Physical activity and grief don’t mix.
I have been good. I’ve been to the gym. I’ve been to Zumba. I’ve walked so much I discovered I desperately need new running shoes. Hell, I even took my kids on a neighbourhood clean up!
Today, however, with the lawyers and the bankers and the auctioneers set to sell off a lifetime of my mother’s belongings, the bath and the wine seemed more attractive. I think God will forgive me.
Grief is all consuming. I thought I had weathered a big part of it… I’ve certainly complained on this blog enough. A tantrum today over my mother’s junior prom dress, which six months from now I will wonder why I ever wanted it, proved otherwise.
My sister and I have dealt with the bulk of the house. All that remains is my mother’s hope chest, but it contains the biggest landmines. It holds the mysteries of things she kept but never told us why. It holds the family histories: the photos, the documents, the letters and the general flotsam of which we will never know the significance. It holds the damn prom dress.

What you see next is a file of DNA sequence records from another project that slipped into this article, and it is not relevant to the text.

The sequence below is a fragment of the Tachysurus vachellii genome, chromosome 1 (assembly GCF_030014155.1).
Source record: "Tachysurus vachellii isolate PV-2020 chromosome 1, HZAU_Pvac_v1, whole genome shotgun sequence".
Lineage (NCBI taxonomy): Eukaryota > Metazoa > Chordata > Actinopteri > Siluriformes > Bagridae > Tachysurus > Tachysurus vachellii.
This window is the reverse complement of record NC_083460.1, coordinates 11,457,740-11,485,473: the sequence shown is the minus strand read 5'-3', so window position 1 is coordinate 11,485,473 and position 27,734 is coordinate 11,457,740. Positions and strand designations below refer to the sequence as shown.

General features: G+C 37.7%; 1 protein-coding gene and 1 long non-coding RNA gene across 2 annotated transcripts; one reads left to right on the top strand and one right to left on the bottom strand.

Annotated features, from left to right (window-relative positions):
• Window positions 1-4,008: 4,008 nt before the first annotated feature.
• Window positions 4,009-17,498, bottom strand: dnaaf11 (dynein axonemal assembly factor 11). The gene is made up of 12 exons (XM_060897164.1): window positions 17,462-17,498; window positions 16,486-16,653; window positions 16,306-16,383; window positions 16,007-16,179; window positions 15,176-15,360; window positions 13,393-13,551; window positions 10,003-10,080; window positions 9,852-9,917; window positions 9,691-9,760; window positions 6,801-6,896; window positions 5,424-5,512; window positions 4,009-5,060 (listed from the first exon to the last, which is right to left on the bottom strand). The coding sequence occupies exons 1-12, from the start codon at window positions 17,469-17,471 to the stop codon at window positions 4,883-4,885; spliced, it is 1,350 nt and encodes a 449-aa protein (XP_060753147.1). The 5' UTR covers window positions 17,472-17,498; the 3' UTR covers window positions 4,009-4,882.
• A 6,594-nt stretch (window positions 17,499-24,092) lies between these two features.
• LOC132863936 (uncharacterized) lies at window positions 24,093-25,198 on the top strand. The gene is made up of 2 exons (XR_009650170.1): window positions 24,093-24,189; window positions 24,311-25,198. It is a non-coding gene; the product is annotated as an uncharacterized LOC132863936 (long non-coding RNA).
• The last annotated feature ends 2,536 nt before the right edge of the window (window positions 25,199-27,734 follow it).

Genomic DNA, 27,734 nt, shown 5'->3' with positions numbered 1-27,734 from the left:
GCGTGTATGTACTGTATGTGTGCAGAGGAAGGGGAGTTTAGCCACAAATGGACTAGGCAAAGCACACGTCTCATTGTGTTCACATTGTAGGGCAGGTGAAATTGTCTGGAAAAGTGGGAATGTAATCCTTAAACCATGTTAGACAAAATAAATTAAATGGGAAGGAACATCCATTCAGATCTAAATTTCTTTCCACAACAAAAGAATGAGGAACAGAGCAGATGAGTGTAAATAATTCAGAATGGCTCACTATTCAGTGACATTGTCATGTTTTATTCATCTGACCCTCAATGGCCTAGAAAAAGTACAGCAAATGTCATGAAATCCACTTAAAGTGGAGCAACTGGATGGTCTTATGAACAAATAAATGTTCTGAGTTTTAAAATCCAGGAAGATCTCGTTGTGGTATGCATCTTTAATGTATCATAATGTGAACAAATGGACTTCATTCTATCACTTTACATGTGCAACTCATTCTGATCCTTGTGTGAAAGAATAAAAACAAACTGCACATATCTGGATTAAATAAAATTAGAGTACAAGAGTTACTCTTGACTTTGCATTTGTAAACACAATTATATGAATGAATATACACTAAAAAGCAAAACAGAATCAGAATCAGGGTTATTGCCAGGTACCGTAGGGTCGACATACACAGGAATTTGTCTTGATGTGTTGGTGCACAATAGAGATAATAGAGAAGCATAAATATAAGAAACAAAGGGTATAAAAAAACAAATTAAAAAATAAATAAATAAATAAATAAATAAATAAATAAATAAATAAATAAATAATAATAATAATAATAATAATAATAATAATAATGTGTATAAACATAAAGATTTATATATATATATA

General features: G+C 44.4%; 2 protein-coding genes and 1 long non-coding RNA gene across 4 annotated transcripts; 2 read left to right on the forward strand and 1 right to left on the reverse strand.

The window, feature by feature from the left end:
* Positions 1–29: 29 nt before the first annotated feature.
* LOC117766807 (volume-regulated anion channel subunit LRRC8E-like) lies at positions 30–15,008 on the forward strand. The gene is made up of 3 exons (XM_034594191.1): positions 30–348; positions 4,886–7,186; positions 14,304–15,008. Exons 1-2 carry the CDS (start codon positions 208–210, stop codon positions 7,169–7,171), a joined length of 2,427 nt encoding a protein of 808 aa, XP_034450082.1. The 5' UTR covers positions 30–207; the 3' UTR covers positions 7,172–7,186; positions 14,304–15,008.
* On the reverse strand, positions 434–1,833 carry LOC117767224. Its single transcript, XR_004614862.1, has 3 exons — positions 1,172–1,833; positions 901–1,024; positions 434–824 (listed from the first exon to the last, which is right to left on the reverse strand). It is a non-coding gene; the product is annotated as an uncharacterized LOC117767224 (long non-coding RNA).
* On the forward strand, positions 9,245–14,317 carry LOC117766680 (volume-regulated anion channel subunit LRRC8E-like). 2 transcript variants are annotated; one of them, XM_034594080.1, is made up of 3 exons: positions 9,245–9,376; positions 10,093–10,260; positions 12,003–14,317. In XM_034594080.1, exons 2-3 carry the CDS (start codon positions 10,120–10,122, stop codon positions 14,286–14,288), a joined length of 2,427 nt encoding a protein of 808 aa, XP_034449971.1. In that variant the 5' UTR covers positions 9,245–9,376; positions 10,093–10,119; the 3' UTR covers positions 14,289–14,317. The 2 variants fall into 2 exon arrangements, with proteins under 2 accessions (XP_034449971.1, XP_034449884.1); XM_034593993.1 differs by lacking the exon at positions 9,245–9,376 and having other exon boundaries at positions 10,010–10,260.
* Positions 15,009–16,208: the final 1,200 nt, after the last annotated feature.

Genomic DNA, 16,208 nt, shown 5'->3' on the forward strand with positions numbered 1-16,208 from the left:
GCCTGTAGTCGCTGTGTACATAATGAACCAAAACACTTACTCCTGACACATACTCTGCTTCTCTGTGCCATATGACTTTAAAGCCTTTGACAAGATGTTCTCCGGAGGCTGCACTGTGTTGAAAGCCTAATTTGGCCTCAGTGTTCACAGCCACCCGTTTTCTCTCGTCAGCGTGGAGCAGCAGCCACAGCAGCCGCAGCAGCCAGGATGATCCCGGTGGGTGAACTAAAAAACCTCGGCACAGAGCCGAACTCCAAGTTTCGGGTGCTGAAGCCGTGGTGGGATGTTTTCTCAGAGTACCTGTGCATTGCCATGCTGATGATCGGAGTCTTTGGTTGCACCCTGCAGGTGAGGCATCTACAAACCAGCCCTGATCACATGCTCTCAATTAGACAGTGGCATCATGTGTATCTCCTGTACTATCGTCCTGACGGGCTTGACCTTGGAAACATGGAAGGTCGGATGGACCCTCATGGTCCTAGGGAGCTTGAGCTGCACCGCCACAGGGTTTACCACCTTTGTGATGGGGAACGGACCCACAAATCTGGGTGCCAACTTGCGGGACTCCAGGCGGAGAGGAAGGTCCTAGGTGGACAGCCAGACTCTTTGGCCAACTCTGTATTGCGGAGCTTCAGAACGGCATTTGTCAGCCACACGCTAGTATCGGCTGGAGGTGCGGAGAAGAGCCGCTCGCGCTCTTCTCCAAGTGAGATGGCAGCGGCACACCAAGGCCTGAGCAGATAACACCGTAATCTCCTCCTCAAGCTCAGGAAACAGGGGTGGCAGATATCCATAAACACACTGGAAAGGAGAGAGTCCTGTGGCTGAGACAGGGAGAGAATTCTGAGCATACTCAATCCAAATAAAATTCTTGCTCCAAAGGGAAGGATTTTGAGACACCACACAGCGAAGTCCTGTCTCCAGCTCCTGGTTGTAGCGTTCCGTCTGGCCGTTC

I don’t even understand my attachment. There are two dresses. The prom dress, a green that, while a currently unfashionable shade, is one that suits my colouring and my mother’s, and her wedding dress. That dress is one that I have always regretted not wearing myself and one that I changed the dress I did buy to emulate. My sister has already agreed to give me the wedding gown. Why then is the stupid prom dress so important?
I don’t have daughters that will want these things. The Girl is very unlikely to want them and, realistically, neither am I. The prom dress was worn by a woman I didn’t know with a gawky date long lost to history. The wedding dress was the start of the life that produced me. Why then am I even considering offering up the wedding gown in exchange?
Grief is irrational. I am irrational. Why do I want the stupid dress?